After playing a bit with some of the hosted online font repositories I’ve come out frustrated. I see all over the place the same Web Safe Fonts. But there is a wealth of fonts installed on all modern computers that never see the light of our monitors due to the need to make all pages render exactly the same way across every browser.
I wanted to use Optima for this site. I LOVE Optima’s stroke contrast, it is a beautiful elegant typeface. But it’s not a “Web safe font”, so what is there to do?
I like the Google font api. It’s a great project, except for the tiny setback that the fonts don’t render well in Windows… Oh well. Additionally, there really aren’t any fonts available with the stark stroke contrast that Optima offers.
There are services for $4 (typekit) – $10 (fonts.com) per month that I could use. They’re not too prohibitive. But, you know, it’s not just more money, it’s the price of the extra resource that I’m dumping on my visitors that I’d rather not do.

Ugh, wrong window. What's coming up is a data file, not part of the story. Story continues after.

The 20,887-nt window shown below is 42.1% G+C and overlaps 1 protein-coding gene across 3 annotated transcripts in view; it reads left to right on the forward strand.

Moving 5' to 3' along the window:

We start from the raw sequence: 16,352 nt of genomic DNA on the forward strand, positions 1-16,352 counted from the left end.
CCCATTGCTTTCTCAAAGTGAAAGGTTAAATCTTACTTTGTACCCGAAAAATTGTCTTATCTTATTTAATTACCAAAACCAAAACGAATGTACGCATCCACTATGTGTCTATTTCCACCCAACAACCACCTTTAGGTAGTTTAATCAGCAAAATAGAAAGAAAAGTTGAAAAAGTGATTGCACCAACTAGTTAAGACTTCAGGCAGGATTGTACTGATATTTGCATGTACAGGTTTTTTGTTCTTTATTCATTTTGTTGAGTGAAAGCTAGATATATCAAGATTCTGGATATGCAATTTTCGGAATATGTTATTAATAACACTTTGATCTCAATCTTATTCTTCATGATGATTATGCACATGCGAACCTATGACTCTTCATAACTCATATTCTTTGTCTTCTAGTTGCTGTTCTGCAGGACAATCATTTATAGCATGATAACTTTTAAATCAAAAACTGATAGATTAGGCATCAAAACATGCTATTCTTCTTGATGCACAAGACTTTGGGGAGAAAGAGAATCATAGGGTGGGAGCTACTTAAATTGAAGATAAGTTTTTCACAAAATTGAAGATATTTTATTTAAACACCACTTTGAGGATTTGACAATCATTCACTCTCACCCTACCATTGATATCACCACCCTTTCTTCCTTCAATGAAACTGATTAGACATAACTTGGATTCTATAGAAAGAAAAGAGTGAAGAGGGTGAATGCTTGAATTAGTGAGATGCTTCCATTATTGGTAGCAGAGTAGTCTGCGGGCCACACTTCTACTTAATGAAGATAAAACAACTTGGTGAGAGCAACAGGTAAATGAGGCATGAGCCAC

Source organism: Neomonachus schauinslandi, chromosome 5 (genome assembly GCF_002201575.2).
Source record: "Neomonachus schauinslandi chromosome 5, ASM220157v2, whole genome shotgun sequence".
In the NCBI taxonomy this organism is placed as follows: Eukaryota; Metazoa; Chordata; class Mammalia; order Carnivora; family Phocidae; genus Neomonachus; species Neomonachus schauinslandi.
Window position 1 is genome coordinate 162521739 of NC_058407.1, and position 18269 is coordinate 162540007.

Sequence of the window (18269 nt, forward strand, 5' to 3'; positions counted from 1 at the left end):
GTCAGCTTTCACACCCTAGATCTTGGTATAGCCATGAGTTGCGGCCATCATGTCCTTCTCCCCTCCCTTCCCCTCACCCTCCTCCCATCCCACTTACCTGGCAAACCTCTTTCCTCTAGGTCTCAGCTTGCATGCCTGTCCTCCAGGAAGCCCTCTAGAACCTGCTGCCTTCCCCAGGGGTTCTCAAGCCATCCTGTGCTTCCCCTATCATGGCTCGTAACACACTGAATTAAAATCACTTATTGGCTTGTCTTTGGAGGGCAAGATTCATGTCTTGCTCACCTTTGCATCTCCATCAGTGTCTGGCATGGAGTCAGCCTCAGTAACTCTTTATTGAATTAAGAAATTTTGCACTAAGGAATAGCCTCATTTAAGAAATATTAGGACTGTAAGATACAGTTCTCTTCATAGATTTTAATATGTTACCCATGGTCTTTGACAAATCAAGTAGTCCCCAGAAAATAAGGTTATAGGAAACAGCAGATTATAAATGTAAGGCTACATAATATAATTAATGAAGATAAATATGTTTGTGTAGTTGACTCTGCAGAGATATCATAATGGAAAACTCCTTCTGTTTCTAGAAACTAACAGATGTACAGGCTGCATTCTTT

Initially, Windows, Macintosh, and other systems had only a handful of fonts installed. But that’s not true anymore. More importantly, considering the underlying concepts of Responsive Web Design we don’t really need to use the same fonts. We just need to add to our font-stack alternative typefaces to fall back on that look good with the weltanschauung of the site.
Amrinder Sandhu put together a great article discussing several font stacks that he re-builds in light of the Code-style font survey. It’s a good read on the topic. Another helpful tool is the font-matrix. Unfortunately it’s a little dated. (If anyone finds an updated version I’d be eternally grateful if they posted it in the comments.)
In the end I AM using Optima, if you have a Mac you are seeing the site rendered with it. I used Amrinder’s suggested stack, so if you’re in Windows you’ll probably be reading this with Segoe UI, which was Microsoft’s “poster child” sans-serif, quite literally.
In my search for a good font-stack for “Hoefler Text” I came across a fun tribute to the typeface.
The bottom line is:
Just as different devices offer different screen sizes, and we should embrace these differences and build our sites to accommodate for them, so too we should embrace the different fonts available on different platforms and get creative with our font stacks.